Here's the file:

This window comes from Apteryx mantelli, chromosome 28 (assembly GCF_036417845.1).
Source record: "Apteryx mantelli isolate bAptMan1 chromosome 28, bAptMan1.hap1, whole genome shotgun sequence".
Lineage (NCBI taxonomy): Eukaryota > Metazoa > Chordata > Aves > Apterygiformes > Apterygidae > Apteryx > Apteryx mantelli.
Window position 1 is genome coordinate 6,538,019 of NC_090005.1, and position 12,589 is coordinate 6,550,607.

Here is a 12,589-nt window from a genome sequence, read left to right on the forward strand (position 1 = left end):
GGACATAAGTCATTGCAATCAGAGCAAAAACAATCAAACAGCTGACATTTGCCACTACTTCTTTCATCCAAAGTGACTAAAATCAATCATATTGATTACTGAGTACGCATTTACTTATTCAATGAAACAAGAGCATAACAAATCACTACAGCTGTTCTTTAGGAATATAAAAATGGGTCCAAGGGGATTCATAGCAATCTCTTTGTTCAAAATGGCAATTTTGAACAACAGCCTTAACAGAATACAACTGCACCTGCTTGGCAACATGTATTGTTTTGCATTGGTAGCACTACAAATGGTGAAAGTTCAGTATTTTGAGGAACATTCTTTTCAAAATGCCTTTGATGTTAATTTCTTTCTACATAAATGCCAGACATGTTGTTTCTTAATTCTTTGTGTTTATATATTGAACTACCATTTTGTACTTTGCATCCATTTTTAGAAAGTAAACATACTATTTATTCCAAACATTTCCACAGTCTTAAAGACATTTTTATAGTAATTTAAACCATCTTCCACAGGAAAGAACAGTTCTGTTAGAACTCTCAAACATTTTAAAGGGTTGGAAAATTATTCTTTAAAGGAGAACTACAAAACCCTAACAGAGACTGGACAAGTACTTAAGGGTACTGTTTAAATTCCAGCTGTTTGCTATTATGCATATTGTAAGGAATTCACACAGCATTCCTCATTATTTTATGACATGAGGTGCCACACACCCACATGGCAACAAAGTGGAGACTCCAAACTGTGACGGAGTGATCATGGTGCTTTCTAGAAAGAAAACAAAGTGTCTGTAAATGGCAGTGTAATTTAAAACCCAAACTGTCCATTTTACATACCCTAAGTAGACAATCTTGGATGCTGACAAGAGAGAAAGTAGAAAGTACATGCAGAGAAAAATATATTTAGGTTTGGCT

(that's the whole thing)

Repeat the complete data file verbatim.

This window comes from Apteryx mantelli, chromosome 28 (assembly GCF_036417845.1).
Source record: "Apteryx mantelli isolate bAptMan1 chromosome 28, bAptMan1.hap1, whole genome shotgun sequence".
Lineage (NCBI taxonomy): Eukaryota > Metazoa > Chordata > Aves > Apterygiformes > Apterygidae > Apteryx > Apteryx mantelli.
Window position 1 is genome coordinate 6,538,019 of NC_090005.1, and position 12,589 is coordinate 6,550,607.

Here is a 12,589-nt window from a genome sequence, read left to right on the forward strand (position 1 = left end):
GGACATAAGTCATTGCAATCAGAGCAAAAACAATCAAACAGCTGACATTTGCCACTACTTCTTTCATCCAAAGTGACTAAAATCAATCATATTGATTACTGAGTACGCATTTACTTATTCAATGAAACAAGAGCATAACAAATCACTACAGCTGTTCTTTAGGAATATAAAAATGGGTCCAAGGGGATTCATAGCAATCTCTTTGTTCAAAATGGCAATTTTGAACAACAGCCTTAACAGAATACAACTGCACCTGCTTGGCAACATGTATTGTTTTGCATTGGTAGCACTACAAATGGTGAAAGTTCAGTATTTTGAGGAACATTCTTTTCAAAATGCCTTTGATGTTAATTTCTTTCTACATAAATGCCAGACATGTTGTTTCTTAATTCTTTGTGTTTATATATTGAACTACCATTTTGTACTTTGCATCCATTTTTAGAAAGTAAACATACTATTTATTCCAAACATTTCCACAGTCTTAAAGACATTTTTATAGTAATTTAAACCATCTTCCACAGGAAAGAACAGTTCTGTTAGAACTCTCAAACATTTTAAAGGGTTGGAAAATTATTCTTTAAAGGAGAACTACAAAACCCTAACAGAGACTGGACAAGTACTTAAGGGTACTGTTTAAATTCCAGCTGTTTGCTATTATGCATATTGTAAGGAATTCACACAGCATTCCTCATTATTTTATGACATGAGGTGCCACACACCCACATGGCAACAAAGTGGAGACTCCAAACTGTGACGGAGTGATCATGGTGCTTTCTAGAAAGAAAACAAAGTGTCTGTAAATGGCAGTGTAATTTAAAACCCAAACTGTCCATTTTACATACCCTAAGTAGACAATCTTGGATGCTGACAAGAGAGAAAGTAGAAAGTACATGCAGAGAAAAATATATTTAGGTTTGGCT